Category Archives: one of our books

3.2.20 The tools of his trade – coin counterfeiting equipment – survive Edmund Robinson’s execution

The following appeared on in the Holmfirth Express on Saturday July 10th 1943.
Edmund Robinson was a curate in Holmfirth from 1673. He was soon recognised as living beyond his stipend and in 1677 was probably suspended, rather than as previously thought in 1688, because of ‘exceptionable’ behaviour. Where did his wealth come from? He was suspected of clipping and coining at his home of Bank End in Brockholes. His house was searched and the equipment discovered in the cellar. Incidentally, we do know that Edmund’s wealth was in part explained by payment for illegal weddings and baptisms.
The family were eventually incarcerated in York Castle Gaol while awaiting trial. Edmund was subsequently hanged in 1691, his wife Mary was acquitted, and the son was reprieved at the gallows, and allegedly sent to work at the Royal Mint.
Around 1800, when a barn at Bank End was demolished workmen found counterfeiting equipment, apparently hidden at the time of Edmund’s arrest. They ‘fell into the hands’ of the Newtons of Stagwood Hill and later ‘passed into the possession’ of the Lockwoods of Moorcroft, both of New Mill. On the death of Mr Arthur Lockwood, two counterfeiting instruments were sent with other stuff to New Mill Memorial Institute and subsequently discovered amongst scrap iron by Walter Booth of Sude Hill. The Institute opened in 1922 so there is quite a gap from then to the time of their first discovery in 1800.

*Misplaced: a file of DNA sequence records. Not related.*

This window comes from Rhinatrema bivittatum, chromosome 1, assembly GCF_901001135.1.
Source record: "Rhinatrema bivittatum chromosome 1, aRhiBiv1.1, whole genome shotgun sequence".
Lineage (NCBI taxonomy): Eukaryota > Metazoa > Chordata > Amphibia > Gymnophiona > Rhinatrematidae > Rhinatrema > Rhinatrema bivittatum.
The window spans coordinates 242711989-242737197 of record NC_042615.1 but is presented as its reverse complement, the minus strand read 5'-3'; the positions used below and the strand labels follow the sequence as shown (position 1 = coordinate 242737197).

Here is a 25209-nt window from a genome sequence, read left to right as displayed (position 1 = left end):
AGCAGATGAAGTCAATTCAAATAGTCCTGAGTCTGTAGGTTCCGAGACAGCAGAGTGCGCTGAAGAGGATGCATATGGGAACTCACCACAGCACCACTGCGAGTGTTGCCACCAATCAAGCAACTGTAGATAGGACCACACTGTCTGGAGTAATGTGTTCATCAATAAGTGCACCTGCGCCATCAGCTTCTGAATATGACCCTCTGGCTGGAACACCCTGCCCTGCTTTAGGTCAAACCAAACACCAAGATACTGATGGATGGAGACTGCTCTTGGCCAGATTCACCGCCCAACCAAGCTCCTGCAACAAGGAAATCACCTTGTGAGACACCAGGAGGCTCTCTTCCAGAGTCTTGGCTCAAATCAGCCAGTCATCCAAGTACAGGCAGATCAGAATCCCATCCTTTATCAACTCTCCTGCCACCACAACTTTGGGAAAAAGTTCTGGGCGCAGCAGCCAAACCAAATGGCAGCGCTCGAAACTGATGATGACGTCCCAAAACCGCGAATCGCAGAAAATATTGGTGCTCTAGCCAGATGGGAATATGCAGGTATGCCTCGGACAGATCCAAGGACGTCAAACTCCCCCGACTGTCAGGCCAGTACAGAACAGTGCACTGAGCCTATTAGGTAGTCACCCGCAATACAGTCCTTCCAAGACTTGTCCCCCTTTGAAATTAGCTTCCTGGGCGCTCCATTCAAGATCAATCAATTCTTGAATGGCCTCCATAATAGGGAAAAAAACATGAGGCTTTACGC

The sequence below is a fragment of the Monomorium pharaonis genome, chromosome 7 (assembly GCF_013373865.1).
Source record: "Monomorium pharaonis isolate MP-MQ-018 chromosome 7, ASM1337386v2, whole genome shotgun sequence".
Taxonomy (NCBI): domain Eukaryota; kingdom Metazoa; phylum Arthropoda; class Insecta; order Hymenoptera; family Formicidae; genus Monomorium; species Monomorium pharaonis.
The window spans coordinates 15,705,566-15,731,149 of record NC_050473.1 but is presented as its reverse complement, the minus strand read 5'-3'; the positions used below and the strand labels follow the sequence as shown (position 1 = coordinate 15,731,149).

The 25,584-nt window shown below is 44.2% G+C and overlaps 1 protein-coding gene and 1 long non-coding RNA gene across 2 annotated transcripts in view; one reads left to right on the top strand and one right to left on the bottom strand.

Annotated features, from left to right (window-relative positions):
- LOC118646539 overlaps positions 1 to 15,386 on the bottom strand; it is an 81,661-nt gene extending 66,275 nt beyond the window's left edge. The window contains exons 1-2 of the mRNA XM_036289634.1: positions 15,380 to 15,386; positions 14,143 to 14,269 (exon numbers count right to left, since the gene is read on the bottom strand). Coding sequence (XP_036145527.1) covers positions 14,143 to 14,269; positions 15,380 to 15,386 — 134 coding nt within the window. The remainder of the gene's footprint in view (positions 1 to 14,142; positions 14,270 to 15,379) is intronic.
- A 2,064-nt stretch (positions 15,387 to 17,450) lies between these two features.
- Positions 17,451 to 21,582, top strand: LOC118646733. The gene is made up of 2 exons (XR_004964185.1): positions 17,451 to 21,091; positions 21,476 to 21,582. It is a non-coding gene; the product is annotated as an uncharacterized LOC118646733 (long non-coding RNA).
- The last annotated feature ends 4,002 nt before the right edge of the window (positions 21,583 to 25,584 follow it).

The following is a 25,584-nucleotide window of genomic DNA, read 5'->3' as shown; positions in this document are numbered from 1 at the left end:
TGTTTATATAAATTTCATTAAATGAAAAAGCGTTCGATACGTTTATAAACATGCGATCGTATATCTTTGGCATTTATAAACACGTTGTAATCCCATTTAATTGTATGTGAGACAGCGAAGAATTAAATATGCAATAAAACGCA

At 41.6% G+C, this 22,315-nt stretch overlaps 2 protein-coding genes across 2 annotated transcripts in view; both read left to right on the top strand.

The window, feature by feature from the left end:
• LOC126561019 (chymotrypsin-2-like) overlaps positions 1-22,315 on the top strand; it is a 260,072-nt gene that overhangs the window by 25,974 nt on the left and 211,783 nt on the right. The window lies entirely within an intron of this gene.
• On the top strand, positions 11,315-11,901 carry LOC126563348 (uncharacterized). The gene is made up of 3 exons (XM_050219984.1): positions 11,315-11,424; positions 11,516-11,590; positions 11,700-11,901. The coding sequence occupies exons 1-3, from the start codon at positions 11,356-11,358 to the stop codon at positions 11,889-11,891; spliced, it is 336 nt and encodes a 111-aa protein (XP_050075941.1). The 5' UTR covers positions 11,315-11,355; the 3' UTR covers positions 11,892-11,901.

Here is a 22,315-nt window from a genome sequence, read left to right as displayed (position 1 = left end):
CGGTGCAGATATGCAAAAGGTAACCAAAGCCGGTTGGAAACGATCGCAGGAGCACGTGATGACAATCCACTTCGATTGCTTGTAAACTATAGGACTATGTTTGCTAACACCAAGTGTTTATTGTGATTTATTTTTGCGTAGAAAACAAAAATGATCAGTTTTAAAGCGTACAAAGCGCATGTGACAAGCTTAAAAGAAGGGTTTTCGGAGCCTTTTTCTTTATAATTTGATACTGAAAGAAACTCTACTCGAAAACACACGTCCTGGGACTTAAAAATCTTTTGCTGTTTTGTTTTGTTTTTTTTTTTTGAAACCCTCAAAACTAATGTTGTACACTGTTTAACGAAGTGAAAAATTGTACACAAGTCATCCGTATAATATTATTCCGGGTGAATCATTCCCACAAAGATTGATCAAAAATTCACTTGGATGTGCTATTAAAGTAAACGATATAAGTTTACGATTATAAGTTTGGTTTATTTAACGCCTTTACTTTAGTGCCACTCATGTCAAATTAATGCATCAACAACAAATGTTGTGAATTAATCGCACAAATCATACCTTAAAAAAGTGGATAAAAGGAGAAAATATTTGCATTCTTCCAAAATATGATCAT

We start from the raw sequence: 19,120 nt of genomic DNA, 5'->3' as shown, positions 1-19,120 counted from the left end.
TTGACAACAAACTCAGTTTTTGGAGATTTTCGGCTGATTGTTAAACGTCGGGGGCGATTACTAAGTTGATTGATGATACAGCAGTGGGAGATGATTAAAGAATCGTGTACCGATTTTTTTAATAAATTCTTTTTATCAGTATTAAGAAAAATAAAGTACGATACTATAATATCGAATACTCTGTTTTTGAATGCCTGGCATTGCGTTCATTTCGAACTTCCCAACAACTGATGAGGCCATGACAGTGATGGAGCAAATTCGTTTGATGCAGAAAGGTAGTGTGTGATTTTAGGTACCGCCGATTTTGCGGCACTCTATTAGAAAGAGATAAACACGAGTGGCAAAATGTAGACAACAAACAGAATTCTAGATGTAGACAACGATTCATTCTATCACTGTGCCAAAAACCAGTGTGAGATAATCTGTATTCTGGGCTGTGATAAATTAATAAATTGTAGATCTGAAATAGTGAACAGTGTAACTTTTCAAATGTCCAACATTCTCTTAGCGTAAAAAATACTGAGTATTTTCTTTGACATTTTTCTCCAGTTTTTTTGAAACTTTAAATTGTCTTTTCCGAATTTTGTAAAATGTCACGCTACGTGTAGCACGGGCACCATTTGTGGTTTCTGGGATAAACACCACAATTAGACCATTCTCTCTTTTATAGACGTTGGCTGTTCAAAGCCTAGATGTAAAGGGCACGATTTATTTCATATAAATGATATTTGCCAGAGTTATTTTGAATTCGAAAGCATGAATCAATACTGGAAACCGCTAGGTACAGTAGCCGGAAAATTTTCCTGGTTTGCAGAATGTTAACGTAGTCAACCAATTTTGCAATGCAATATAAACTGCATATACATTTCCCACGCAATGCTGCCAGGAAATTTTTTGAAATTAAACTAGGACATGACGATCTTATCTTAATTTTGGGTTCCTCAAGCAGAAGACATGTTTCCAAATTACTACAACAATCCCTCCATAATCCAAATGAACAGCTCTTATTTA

One went to a Mr R Shrigley and the other to William Haigh JP of Lea House, New Mill.

I wonder where the bits of equipment are now? Can anyone shed further light on this story and perhaps fill in gaps and inconsistencies?

We still have copies available from the author (01484666528) and the publisher (01484683196). An intriguing individual, who at various times was a rogue curate, gentleman, parish constable, potential highwayman, fraudster and conterfeiter, land and property owner and moneylender.

25.11.10 – Our new author – mature student with some definite ideas



A couple of stories about John.

His criteria for motor car choice includes boot space. Usual enough, we all need plenty. What does he need it for? Specifically: a wheelbarrow. Well he is an archaeologist. It’s the Suzuki S-cross.

His email is something@kipper. Because something@anchovy was already taken.

He is a mature art student, but most of his work is framed and at home. Not for long apparently. As a perfectionist he is forever removing pictures and adding small improving touches. Well he thinks they are improvements. I had to confiscate the book proofs.


We did the family history festival last week at the big church opposite the Coop funeral home, on deadwaters. They have brilliant male toilets – spacious and plentiful. We at New Mill MVC are more used to old churches with one unisex toilet if you can find it. No pre-concert swift halves.


Note we have a book for sale about a rogue curate from the Holme Valley

Phone 01484 666528 or 01484 683196 or clic on Amazon

6.11.19 – ‘The Curate and the King’s Coin’ – an academic review

Our contact with history professor Paul Ward happily continues with this review from a member of his staff at Edge Hill University.